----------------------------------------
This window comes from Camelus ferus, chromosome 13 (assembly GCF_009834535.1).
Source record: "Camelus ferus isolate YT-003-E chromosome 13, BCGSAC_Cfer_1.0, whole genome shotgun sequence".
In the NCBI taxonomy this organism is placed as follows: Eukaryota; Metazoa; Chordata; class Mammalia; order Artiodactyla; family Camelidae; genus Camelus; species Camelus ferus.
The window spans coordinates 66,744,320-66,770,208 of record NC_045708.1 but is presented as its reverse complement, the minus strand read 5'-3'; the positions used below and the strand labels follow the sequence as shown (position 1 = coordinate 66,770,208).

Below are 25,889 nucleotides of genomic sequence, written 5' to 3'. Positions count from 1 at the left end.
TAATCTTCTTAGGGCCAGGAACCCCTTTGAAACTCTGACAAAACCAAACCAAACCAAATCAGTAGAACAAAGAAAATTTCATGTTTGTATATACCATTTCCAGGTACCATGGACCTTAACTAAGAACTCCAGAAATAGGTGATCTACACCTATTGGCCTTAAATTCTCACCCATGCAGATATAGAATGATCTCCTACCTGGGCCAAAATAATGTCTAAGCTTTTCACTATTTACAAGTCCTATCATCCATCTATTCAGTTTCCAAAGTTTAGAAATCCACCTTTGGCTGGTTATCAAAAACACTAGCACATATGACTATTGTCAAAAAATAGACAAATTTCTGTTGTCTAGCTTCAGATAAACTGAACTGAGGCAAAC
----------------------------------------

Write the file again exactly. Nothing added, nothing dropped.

This window comes from Camelus ferus, chromosome 13 (assembly GCF_009834535.1).
Source record: "Camelus ferus isolate YT-003-E chromosome 13, BCGSAC_Cfer_1.0, whole genome shotgun sequence".
In the NCBI taxonomy this organism is placed as follows: Eukaryota; Metazoa; Chordata; class Mammalia; order Artiodactyla; family Camelidae; genus Camelus; species Camelus ferus.
The window spans coordinates 66,744,320-66,770,208 of record NC_045708.1 but is presented as its reverse complement, the minus strand read 5'-3'; the positions used below and the strand labels follow the sequence as shown (position 1 = coordinate 66,770,208).

Below are 25,889 nucleotides of genomic sequence, written 5' to 3'. Positions count from 1 at the left end.
TAATCTTCTTAGGGCCAGGAACCCCTTTGAAACTCTGACAAAACCAAACCAAACCAAATCAGTAGAACAAAGAAAATTTCATGTTTGTATATACCATTTCCAGGTACCATGGACCTTAACTAAGAACTCCAGAAATAGGTGATCTACACCTATTGGCCTTAAATTCTCACCCATGCAGATATAGAATGATCTCCTACCTGGGCCAAAATAATGTCTAAGCTTTTCACTATTTACAAGTCCTATCATCCATCTATTCAGTTTCCAAAGTTTAGAAATCCACCTTTGGCTGGTTATCAAAAACACTAGCACATATGACTATTGTCAAAAAATAGACAAATTTCTGTTGTCTAGCTTCAGATAAACTGAACTGAGGCAAAC